Remember when tablet computers were cool? They still are, but in the wrong way.
Sales of Apple Inc.’s iPad, for example, are downright frigid, having fallen for the past two quarters. Samsung Corp., the number two tablet maker, is still growing, but barely. Amazon.com sells huge numbers of nearly everything, but not too many of its Kindle Fire tablets. All the action’s on the low end: Cheap generic Android tablets are doing fine, especially in developing countries. But the industry’s technology leaders are suddenly icebound.
No wonder. In the United States and other wealthy countries, nearly everyone who wants a tablet has one. And they don’t need constant upgrading. Even a three-year-old iPad 2 is still a pretty good machine. So what will it take to get us shopping for new tablets?
Maybe a radically different kind of tablet. That’s the theory of Taiwanese computer maker Asus, creator of the Asus Padfone X. This odd little hybrid — a tablet and phone in one — might find a niche for itself because it’s cool and cheap. In effect, Asus is selling a decent quality smartphone and throwing in a pretty good tablet computer at no extra charge.
The Padfone X costs $549.99 full price, or $199.99 with a two-year service contract from AT&T Inc. And you might be able to do even better at Amazon.com, which recently offered the Padfone X for just $99.99
You get a sleek, black Android phone with the usual high-end features. There’s a 5-inch screen, a quad-core processor, and a 13-megapixel camera that takes respectable photos — accurate color, but a bit grainy. The phone’s rear cover pops off to reveal a slot for adding up to 64 gigabytes of flash memory to the 16 gigs already built in. In all, it’s just another smartphone, no better than rival products from Samsung or HTC, but just about as good.
The Padfone X tablet features a high-resolution 9-inch screen, a pair of pretty good stereo speakers, a one-megapixel front-facing camera, and no brain at all. The tablet comes to life only when the phone is plugged in. The handset slides into a cradle built into the back of the tablet. The two pieces glide into place with an elegant, authoritative snap. In a second or two, the tablet lights up and gives you full access to the phone’s apps and services, as well as Android apps designed for tablet use.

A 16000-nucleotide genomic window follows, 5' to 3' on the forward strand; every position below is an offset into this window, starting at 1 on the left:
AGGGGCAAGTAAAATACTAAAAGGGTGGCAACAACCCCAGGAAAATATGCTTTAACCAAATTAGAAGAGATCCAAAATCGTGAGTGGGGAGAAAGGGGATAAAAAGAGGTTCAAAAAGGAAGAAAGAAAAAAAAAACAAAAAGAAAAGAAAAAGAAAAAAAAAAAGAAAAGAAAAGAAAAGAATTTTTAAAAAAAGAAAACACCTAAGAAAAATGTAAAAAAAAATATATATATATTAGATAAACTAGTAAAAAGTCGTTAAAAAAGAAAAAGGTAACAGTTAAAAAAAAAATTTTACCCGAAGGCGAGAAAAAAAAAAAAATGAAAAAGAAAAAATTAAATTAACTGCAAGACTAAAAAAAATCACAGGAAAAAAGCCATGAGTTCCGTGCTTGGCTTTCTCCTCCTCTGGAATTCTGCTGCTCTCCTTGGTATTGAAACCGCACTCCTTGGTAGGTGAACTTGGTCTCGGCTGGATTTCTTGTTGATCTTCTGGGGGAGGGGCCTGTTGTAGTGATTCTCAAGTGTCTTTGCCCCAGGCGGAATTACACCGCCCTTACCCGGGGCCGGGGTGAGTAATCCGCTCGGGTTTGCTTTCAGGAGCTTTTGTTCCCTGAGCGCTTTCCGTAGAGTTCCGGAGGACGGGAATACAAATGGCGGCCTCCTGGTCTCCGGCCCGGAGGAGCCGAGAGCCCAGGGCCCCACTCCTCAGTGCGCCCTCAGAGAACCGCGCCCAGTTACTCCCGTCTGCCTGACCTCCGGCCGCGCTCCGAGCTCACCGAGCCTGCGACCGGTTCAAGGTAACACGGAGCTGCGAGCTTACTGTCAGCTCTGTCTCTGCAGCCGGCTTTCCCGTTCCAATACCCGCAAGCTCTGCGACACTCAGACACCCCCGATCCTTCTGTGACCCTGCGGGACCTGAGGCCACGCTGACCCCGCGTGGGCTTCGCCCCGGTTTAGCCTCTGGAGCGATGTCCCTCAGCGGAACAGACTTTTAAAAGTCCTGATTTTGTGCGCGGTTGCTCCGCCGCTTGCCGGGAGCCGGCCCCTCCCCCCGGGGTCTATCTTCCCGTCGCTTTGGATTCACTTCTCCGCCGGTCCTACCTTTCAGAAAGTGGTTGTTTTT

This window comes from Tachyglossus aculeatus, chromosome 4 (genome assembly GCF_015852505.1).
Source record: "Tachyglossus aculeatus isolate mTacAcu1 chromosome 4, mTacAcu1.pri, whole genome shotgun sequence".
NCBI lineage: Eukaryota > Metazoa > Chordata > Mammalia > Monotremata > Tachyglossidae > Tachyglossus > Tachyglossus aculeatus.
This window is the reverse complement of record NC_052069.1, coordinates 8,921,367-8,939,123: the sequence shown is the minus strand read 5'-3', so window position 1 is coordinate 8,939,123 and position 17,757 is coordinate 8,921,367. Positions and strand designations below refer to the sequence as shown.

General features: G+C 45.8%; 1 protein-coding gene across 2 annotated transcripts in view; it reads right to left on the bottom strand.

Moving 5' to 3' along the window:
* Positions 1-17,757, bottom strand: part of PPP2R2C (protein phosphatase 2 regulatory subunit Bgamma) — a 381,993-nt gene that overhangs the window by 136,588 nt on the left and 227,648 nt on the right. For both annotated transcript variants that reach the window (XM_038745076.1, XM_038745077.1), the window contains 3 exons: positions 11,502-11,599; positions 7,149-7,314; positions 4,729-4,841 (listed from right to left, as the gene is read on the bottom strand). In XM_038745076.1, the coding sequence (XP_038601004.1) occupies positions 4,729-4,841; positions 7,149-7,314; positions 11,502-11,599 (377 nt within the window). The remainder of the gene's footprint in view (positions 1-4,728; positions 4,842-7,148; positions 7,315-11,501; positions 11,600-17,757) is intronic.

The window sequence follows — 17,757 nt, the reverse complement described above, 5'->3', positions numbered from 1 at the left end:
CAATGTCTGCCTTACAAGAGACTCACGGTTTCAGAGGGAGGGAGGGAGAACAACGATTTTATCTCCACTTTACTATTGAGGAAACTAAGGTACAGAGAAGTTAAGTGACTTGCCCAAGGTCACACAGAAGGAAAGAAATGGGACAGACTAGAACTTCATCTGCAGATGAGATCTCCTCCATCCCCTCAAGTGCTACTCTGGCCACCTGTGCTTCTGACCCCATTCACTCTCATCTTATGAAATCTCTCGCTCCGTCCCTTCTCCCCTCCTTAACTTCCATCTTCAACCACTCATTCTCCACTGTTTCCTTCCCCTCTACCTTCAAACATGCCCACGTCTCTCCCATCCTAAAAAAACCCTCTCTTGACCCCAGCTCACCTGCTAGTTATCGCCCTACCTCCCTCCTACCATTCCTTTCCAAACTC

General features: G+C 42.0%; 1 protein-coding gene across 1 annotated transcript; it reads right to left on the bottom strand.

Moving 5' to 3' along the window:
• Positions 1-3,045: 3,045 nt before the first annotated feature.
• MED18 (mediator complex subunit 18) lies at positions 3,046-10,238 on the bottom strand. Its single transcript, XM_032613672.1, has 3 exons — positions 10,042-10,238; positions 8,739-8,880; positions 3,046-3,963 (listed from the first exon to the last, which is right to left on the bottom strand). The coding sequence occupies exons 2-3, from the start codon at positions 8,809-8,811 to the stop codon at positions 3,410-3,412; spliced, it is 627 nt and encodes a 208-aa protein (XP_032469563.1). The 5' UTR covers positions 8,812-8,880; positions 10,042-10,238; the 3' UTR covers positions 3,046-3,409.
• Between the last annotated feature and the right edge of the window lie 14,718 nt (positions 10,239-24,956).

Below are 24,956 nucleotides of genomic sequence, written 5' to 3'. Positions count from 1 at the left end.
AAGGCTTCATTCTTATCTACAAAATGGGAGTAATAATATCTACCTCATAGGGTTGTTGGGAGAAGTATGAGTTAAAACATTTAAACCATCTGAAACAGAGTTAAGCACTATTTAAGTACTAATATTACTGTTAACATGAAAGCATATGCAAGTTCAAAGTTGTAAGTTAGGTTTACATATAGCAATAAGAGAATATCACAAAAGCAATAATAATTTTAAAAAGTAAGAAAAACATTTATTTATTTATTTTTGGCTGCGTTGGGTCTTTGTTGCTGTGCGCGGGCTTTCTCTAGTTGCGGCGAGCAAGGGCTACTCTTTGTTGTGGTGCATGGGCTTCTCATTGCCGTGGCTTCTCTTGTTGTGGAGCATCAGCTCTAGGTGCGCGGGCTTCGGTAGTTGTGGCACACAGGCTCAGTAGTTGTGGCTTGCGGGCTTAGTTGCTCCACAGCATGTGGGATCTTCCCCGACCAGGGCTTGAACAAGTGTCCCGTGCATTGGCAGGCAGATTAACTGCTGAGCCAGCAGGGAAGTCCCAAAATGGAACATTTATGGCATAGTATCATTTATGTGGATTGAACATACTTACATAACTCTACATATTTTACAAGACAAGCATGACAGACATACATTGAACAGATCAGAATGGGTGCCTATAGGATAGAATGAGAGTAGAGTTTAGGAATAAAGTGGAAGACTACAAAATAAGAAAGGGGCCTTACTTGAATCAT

The transition can be wonderfully seamless. For instance, you can shoot a photo with the phone, then snap it into the tablet and instantly admire your handiwork on a larger screen. Or you can answer an incoming call using the tablet’s speakerphone, but switch to the phone handset in mid-call for more privacy.
Many independently produced apps lack this easy switching feature. For instance, if you start a YouTube video on the phone, you must relaunch the app when switching to the tablet. But this is a trivial annoyance, and hardly a dealbreaker.
The Padfone tablet is too bulky for my taste, and the screen is surrounded by a thick bezel that takes up much of the available real estate. Still, it feels comfortable in the hand, and the screen delivers sharp resolution, making it a good platform for movie-watching and casual gaming.
The tablet’s battery is big enough to drive it and the phone for a couple of days, though it will drain much faster under heavy use. Four hours of streamed videos got the battery down to 47 percent power. But you can recharge both devices simultaneously through the AC power adapter, or use the tablet’s battery pack to give the phone’s smaller battery a boost.
The Padfone X could be an excellent bargain for tablet users who need constant Internet access, because you won’t need a separate 4G cellular data plan for the tablet.
Instead, the Padfone uses a single data account, whether it’s used as a phone or as a tablet. As long as you stay in AT&T country, your tablet will never be offline, and you won’t pay extra for the privilege.
If you want the best phone on the market, or the finest tablet, the Padfone X isn’t for you. The inevitable compromises of its hybrid design keep this gadget out of the top tier.
But its innovative design and remarkably low price make it one of the best technology deals of the year, and easily one of the coolest.
Hiawatha Bray can be reached at firstname.lastname@example.org.